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Frank v. Luther

New Jersey Superior Court, Appellate Division

Decided: March 4, 1952.


Jacobs, Eastwood and Bigelow. The opinion of the court was delivered by Jacobs, S.j.a.d.


[18 NJSuper Page 194]

This is an appeal from a judgment entered in the Law Division sustaining the Closter Board of Adjustment's refusal to direct the issuance of a building permit sought by the plaintiff.

The plaintiff is the owner of property located at the southeast corner of Schraalenburgh Road and Old Hook Road within a residence zone. There is a gasoline service station on the premises which has been operated since 1940 as a nonconforming use. It consists of a small building containing 192 square feet, a nearby open grease pit occupying 264 square feet, an open kerosene area immediately in the rear of the building occupying 96 square feet, and an open driving, tank, and pump area occupying 3,587 square feet. The plaintiff proposes to alter his premises, largely by the construction of a new building adjacent to and joining the existing building; this new building would house the present grease pit and would contain 784 square feet. The building inspector refused to grant a permit to the plaintiff on the

[18 NJSuper Page 195]

ground that its construction would be in violation of the zoning ordinance of Closter. The plaintiff appealed to the board of adjustment contending that he had the legal right to make his proposed alteration under section 10 of the Closter zoning ordinance which provides that nothing therein "shall be deemed to prevent the extension of facilities for a nonconforming use to the extent of fifty per cent (50%) of the floor space available at the time of the passage of this ordinance, provided, however, that all regulations contained in this ordinance for front yards, side yards, rear yards, lot coverage and height of buildings for the district in which the premises are located shall be strictly complied with." This contention was rejected first, on appeal to the board of adjustment, and again, on judicial review under Rule 3:81-2 before the Law Division.

Although the premises would still be used as a gasoline service station, it seems clear that the proposed alteration would substantially enlarge or extend the present nonconforming structure and use. See DeVito v. Pearsall , 115 N.J.L. 323 (Sup. Ct. 1935); Pieretti v. Johnson , 132 N.J.L. 576 (Sup. Ct. 1945); Green v. Board of Commissioners of Newark , 131 N.J.L. 336 (Sup. Ct. 1944); Meixner v. Board of Adjustment of Newark , 131 N.J.L. 599 (Sup. Ct. 1944); Monmouth Lumber Company v. Township of Ocean , 9 N.J. 64 (1952). The only existing building on the premises is small and contains but 192 square feet; the proposed new building which would join it would be over four times its size and contain 784 square feet. While R.S. 40:55-48 permits the continuance of nonconforming structures and uses it does not contemplate their enlargement or extension; indeed, recent decisions by our courts have stressed that the spirit of the Zoning Act is to restrict rather than increase nonconforming uses and that authority under R.S. 40:55-39 to vary the application of general zoning restrictions should be sparingly exercised. Lumund v. Board of Adjustment of the Borough of Rutherford , 4 N.J. 577, 585 (1950). In Lane v. Bigelow , 135 N.J.L. 195, 198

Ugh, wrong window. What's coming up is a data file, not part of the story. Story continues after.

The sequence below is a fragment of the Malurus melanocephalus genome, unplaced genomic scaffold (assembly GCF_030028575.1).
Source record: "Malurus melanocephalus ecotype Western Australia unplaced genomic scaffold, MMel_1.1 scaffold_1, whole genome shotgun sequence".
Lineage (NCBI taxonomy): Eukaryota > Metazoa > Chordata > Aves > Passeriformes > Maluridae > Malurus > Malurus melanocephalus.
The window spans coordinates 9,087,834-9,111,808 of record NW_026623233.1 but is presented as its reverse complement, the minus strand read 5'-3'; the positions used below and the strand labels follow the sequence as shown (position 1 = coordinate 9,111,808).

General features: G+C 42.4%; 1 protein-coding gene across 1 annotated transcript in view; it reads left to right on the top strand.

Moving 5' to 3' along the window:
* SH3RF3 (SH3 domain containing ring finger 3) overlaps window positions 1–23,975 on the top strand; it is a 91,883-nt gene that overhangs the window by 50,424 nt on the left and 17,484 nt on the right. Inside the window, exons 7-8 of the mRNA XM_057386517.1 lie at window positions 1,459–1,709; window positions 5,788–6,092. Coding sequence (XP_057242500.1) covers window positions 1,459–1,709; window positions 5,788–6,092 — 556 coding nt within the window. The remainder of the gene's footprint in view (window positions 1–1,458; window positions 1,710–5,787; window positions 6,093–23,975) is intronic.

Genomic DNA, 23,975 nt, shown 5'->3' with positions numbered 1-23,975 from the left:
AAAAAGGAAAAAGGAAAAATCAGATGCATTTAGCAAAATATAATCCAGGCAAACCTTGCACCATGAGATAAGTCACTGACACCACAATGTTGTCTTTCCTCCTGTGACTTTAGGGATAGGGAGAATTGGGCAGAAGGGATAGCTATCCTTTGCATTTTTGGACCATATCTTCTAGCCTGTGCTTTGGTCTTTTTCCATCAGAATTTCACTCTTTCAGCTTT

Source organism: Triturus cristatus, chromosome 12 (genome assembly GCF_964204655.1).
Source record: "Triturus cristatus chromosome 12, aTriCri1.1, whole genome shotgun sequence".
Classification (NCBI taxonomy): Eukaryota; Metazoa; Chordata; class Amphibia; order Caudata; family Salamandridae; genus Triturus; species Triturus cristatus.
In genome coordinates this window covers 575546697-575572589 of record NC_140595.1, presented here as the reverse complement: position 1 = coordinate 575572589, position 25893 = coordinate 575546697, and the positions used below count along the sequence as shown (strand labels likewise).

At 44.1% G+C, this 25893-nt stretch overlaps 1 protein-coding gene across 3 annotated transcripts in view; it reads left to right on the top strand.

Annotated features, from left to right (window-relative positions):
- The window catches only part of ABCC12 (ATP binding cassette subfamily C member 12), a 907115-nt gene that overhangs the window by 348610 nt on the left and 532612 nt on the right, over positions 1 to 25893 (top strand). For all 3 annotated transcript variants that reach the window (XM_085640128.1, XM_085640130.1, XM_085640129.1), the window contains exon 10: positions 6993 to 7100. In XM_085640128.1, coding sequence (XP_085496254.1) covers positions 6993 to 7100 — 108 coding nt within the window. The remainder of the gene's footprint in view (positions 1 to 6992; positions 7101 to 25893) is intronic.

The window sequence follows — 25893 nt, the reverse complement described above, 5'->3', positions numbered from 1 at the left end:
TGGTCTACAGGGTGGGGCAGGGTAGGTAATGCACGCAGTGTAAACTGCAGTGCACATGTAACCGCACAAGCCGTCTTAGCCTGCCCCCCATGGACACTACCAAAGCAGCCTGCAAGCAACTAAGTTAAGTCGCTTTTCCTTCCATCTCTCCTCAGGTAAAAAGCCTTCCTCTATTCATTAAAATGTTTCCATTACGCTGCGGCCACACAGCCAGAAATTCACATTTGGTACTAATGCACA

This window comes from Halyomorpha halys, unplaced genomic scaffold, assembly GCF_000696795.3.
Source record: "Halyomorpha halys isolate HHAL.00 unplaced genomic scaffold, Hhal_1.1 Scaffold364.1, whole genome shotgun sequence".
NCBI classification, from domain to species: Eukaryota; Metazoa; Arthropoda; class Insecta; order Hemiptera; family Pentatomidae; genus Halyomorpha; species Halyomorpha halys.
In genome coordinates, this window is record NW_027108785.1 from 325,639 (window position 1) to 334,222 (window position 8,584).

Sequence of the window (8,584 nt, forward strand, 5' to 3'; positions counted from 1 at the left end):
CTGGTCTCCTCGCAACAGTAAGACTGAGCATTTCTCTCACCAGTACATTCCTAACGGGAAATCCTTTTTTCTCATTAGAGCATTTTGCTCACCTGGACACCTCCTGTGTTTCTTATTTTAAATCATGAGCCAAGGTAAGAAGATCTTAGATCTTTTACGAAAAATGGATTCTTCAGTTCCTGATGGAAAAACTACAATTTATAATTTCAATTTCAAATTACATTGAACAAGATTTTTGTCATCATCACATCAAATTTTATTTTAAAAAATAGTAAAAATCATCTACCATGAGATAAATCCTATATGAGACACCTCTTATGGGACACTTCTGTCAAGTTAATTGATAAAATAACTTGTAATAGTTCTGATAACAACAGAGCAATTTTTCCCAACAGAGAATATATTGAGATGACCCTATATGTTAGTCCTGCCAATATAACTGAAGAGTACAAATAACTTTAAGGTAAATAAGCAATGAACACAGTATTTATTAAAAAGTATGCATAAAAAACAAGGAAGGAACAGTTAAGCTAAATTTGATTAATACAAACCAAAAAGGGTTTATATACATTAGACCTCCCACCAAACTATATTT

[18 NJSuper Page 196]

(E. & A. 1946) the court pointed out that the spirit of the Zoning Act "must necessarily underlie the zoning ordinance of the city."

In the instant matter the plaintiff never sought a discretionary variance under R.S. 40:55-39 but asserts that section 10 of the Closter ordinance affords him the legal right to erect the proposed new building. Since the parties have assumed the validity of section 10 we shall, solely for present purposes, do likewise. See Bronston v. Plainfield , 119 N.J.L. 139 (Sup. Ct. 1937); Lion B. & L. Ass'n. v. Plainfield , 123 N.J.L. 610 (Sup. Ct. 1940). But cf. R.S. 40:55-48; Speakman v. Mayor and Council of North Plainfield , 8 N.J. 250, 257 (1951). We have, nevertheless, concluded that section 10, properly construed, does not furnish the authority contended for by the plaintiff. The framers of the ordinance undoubtedly contemplated that a nonconforming building could moderately be enlarged by 50 per cent of its "floor space" provided all other requirements relating to height, yards, etc., were complied with strictly. They could hardly have contemplated that a nonconforming building could be enlarged by 50 per cent of the entire land plot owned and used in conjunction therewith; such interpretation would presumably defeat the municipality's comprehensive zoning plan by enabling the ready conversion within its residence districts of any small nonconforming plant or business structure surrounded by a plot used for accessory delivery or parking purposes into a mammoth commercial building within the confines of the land plot. Cf. Bassett, Zoning, p. 109 (1940).

The new building proposed by the plaintiff far exceeds 50 per cent of the "floor space" of the existing building; indeed, it far exceeds 50 per cent of the floor space of the existing building coupled with the nearby ground space of the kerosene area and the grease pit. It is only by including the large open driving, tank, and pump area within his calculations that he obtains colorable compliance with the terms of section 10. In the light of its context and purpose and the

[18 NJSuper Page 197]

underlying statutory policy against extensions of nonconforming uses we are satisfied that section 10 may not properly be construed to permit such inclusion.



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